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How is esotropia in a 67-year-old treated which just occurred one week ago?
It is probable that this represents a 6th nerve palsy, likely from a small stroke to the nerve. It is very likely that the patient has stroke risk factors such as hypertension, high cholesterol, diabetes. It is very important to see an ophthalmologist immediately for diagnosis. An urgent MRI scan and blood work may be indicated depending on the patient's risk factors and other symptoms.
If the situation indeed is a 6th nerve palsy from a small stroke, the treatment is observation typically, as small strokes in patients this age often resolve without surgery or any treatment.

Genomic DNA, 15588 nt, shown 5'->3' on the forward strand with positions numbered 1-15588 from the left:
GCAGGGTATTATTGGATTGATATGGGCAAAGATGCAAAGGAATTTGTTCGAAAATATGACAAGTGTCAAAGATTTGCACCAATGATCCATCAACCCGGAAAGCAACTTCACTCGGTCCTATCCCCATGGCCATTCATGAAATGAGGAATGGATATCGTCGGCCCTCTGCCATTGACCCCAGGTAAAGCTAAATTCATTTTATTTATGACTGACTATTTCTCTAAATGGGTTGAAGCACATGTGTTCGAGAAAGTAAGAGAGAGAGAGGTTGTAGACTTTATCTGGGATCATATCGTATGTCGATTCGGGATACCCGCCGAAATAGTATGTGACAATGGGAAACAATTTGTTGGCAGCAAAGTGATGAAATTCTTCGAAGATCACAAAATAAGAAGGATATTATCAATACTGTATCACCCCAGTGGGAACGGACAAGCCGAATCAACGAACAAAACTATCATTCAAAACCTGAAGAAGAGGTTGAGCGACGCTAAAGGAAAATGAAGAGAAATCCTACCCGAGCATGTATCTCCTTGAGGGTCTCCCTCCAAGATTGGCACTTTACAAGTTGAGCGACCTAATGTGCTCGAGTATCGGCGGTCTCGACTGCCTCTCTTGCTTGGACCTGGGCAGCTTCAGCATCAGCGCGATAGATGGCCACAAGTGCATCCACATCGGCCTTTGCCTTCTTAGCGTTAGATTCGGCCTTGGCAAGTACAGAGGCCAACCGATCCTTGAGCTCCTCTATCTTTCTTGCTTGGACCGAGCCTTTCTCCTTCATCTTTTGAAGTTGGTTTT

Prism glasses can be given to help the patient see single, but if the problem is improving prism glasses would have to be changed frequently, and this would be expensive.
A patch can be used to cover one eye or one spectacle lens to prevent double vision, waiting for the situation to improve. Botulinum toxin type A is occasionally injected into the middle pulling muscle of the involved eye. That can be used if the palsy does not start to improve within a few weeks or months. This can help straighten the eye by weakening the middle pulling muscle and it can be repeated.
Lastly if the palsy does not resolve in nine months, and the crossing is large in amount, eye muscle surgery can be offered. Prism glasses can also be used if crossing of the eye is of a small amount and is not improving.
Answered by: Jane C. Edmond, MD
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